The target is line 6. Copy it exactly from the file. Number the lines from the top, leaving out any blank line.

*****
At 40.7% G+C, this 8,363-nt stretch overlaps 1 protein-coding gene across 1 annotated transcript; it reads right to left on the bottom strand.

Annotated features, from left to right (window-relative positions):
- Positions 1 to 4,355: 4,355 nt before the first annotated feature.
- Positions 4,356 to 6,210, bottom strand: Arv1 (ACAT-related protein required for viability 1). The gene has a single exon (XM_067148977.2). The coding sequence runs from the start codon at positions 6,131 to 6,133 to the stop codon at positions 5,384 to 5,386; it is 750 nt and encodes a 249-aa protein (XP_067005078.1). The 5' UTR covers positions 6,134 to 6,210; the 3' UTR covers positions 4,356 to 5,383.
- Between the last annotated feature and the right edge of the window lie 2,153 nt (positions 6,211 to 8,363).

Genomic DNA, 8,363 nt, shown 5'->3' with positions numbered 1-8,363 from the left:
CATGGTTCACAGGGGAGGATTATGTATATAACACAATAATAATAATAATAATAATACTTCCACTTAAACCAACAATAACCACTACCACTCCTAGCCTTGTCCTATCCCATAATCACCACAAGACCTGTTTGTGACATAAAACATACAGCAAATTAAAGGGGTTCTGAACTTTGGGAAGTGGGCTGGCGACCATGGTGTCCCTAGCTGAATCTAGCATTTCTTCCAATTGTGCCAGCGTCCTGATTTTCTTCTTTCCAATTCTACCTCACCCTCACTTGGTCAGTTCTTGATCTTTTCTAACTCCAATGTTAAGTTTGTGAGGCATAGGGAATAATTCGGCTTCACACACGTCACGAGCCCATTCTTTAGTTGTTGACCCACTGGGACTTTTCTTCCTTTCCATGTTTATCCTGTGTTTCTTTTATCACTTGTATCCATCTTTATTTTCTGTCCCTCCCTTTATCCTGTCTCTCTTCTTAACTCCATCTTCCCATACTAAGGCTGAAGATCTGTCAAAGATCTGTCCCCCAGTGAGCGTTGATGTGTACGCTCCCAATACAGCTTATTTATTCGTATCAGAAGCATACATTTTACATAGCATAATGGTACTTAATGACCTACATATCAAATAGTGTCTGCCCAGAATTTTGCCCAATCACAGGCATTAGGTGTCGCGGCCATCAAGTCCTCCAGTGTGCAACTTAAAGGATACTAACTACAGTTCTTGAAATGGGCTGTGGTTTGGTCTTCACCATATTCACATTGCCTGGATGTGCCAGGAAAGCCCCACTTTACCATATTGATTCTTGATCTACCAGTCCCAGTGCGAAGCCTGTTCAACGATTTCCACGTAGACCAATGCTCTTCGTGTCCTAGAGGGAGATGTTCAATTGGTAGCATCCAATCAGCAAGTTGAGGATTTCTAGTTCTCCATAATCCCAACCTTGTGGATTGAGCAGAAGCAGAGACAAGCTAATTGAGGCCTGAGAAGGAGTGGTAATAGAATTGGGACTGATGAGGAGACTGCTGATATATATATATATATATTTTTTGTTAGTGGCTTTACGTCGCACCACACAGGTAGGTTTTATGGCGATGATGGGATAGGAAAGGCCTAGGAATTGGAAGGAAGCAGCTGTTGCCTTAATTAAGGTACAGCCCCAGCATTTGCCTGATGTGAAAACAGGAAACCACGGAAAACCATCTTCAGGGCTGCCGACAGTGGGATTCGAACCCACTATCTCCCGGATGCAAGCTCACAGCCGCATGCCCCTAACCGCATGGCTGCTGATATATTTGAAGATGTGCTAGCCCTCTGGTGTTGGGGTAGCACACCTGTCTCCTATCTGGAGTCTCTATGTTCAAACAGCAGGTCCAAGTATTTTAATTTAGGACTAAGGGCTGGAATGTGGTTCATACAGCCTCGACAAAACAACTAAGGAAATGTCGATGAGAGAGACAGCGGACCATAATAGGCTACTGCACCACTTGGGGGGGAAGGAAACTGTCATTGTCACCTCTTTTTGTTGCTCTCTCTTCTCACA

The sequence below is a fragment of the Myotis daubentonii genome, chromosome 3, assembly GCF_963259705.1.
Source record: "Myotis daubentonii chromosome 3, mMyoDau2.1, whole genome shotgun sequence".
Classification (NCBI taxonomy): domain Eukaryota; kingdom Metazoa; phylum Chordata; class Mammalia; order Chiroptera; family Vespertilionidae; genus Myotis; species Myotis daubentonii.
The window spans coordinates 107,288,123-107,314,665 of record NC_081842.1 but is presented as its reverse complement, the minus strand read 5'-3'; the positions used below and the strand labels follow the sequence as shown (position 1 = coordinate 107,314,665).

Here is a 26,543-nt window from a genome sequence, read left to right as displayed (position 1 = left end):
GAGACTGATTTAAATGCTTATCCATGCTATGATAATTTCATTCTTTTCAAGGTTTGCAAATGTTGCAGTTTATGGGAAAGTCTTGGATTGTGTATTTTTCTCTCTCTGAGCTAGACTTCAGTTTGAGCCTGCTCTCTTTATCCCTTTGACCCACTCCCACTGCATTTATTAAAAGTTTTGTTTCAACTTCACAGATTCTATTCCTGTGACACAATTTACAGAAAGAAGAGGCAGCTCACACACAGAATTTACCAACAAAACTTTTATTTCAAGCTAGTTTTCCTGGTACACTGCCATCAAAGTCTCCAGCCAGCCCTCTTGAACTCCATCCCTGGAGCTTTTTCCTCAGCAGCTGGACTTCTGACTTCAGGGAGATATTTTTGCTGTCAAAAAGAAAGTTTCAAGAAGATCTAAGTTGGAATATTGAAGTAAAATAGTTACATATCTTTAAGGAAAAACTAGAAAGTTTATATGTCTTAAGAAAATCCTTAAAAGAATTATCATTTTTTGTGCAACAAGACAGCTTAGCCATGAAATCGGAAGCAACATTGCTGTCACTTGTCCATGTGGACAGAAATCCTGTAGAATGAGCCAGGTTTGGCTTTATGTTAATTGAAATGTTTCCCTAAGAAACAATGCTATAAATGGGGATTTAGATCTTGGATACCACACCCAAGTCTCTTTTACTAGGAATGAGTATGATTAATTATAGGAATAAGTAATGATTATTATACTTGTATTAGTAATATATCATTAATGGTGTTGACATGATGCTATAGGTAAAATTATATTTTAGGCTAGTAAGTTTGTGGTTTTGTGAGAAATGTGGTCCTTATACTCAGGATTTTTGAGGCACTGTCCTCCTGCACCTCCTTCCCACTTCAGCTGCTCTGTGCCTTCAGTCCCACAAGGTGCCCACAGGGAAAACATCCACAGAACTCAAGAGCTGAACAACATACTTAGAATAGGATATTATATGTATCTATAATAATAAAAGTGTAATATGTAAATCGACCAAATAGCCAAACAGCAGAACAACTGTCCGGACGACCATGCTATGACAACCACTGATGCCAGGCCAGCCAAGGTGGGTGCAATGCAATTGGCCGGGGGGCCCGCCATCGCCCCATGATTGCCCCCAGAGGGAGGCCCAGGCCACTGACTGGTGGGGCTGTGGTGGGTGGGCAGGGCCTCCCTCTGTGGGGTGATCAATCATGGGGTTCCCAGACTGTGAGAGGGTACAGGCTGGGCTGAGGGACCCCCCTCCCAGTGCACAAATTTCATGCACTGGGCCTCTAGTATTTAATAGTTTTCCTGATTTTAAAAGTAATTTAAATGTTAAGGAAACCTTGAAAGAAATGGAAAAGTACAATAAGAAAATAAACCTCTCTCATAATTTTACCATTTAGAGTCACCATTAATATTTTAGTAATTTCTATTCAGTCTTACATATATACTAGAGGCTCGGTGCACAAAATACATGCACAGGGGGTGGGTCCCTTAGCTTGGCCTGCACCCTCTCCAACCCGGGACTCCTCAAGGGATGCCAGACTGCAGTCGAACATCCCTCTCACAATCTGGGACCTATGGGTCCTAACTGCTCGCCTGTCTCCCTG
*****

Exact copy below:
Genomic DNA, 8,363 nt, shown 5'->3' with positions numbered 1-8,363 from the left: